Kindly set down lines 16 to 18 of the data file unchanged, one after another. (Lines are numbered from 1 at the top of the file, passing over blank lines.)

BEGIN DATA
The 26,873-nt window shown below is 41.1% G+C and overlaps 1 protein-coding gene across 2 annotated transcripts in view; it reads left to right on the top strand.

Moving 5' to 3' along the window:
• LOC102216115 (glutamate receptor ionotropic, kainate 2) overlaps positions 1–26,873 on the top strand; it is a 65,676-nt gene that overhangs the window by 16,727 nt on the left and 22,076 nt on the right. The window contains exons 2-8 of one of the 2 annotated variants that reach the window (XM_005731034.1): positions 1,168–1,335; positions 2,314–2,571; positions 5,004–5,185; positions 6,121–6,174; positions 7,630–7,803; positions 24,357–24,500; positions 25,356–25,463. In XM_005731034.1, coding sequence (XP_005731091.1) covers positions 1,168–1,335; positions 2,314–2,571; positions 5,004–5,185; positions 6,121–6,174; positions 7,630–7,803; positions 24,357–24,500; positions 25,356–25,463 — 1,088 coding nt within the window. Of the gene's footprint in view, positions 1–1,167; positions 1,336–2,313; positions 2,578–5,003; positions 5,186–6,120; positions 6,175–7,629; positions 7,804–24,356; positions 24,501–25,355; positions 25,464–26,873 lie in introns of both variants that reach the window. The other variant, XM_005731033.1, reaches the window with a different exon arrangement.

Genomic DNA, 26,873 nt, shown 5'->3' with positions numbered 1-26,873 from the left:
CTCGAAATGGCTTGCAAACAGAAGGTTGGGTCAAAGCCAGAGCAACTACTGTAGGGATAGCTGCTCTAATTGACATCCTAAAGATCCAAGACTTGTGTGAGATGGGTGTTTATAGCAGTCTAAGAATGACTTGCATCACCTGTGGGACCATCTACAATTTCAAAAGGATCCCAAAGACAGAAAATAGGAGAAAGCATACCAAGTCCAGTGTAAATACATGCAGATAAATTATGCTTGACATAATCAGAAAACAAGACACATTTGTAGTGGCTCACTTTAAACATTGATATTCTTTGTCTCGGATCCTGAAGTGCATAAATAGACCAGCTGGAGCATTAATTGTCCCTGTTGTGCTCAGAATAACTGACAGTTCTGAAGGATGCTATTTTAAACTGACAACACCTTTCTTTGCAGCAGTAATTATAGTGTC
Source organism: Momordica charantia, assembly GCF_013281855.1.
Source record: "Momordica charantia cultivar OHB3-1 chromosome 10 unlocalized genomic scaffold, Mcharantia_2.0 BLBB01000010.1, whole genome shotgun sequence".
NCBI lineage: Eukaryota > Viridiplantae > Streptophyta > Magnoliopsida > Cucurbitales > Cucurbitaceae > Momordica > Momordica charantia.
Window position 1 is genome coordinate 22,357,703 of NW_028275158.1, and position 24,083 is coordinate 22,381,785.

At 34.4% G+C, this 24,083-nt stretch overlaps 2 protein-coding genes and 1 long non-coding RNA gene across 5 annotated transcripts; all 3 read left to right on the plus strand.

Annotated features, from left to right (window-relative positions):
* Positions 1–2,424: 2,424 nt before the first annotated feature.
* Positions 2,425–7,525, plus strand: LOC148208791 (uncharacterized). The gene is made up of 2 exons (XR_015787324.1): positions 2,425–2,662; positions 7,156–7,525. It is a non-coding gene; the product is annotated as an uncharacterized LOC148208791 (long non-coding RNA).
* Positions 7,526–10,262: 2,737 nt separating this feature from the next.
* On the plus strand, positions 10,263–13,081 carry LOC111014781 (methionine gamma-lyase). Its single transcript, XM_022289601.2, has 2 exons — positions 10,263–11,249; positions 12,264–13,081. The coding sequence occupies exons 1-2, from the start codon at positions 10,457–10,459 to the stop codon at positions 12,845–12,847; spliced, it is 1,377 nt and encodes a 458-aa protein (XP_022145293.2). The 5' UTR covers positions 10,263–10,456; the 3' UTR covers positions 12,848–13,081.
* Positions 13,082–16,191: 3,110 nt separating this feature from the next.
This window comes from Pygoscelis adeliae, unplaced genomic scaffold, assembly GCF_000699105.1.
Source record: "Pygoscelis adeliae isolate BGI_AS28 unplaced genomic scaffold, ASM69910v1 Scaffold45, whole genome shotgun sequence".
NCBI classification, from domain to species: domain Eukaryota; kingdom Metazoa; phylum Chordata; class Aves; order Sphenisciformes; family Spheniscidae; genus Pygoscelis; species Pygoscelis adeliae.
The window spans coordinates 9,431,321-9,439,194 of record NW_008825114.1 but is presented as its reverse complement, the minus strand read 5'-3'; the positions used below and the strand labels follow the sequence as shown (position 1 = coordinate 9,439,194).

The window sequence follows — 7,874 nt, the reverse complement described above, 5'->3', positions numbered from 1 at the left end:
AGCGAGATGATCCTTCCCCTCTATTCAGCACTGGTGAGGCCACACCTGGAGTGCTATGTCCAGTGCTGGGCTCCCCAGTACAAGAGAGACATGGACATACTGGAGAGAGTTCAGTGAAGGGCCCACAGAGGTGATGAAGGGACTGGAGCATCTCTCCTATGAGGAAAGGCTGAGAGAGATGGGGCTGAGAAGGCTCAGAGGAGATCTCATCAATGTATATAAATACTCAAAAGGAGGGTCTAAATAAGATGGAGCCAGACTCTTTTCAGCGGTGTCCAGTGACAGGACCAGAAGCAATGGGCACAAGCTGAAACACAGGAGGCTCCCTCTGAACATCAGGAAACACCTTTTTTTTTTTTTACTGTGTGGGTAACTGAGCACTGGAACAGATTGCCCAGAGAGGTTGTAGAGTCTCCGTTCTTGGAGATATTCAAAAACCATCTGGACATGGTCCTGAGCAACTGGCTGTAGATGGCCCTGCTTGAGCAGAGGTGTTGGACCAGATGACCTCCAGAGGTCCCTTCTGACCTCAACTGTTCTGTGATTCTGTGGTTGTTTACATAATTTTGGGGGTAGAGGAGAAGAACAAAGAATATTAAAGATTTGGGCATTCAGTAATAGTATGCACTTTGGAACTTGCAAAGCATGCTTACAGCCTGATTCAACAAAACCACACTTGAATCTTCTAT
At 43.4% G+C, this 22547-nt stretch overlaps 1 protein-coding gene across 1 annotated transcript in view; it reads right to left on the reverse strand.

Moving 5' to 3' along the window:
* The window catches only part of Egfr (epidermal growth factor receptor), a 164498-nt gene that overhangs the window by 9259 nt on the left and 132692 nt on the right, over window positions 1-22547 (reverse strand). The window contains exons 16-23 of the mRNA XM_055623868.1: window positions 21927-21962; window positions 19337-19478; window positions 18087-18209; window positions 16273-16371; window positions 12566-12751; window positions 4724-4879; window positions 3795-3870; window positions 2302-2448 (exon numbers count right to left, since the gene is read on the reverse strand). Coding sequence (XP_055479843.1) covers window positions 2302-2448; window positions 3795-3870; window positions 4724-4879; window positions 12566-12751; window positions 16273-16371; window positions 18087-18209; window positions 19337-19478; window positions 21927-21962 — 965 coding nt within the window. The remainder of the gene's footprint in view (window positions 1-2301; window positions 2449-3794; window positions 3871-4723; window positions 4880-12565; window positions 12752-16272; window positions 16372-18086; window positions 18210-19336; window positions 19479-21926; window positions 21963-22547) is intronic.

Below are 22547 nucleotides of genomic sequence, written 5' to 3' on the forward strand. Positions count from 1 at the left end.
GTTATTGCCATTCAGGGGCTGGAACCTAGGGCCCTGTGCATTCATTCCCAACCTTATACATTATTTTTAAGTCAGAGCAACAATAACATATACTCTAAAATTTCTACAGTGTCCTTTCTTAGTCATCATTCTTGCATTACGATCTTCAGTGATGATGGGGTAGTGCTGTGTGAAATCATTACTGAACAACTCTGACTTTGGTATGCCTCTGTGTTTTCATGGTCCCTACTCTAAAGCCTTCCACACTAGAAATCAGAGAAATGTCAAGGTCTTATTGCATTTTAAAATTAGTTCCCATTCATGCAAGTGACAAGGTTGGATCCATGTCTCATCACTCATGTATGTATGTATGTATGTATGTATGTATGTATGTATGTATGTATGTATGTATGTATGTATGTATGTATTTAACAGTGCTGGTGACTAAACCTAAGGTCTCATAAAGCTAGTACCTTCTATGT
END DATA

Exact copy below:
* Positions 13,082–16,191: 3,110 nt separating this feature from the next.
This window comes from Pygoscelis adeliae, unplaced genomic scaffold, assembly GCF_000699105.1.
Source record: "Pygoscelis adeliae isolate BGI_AS28 unplaced genomic scaffold, ASM69910v1 Scaffold45, whole genome shotgun sequence".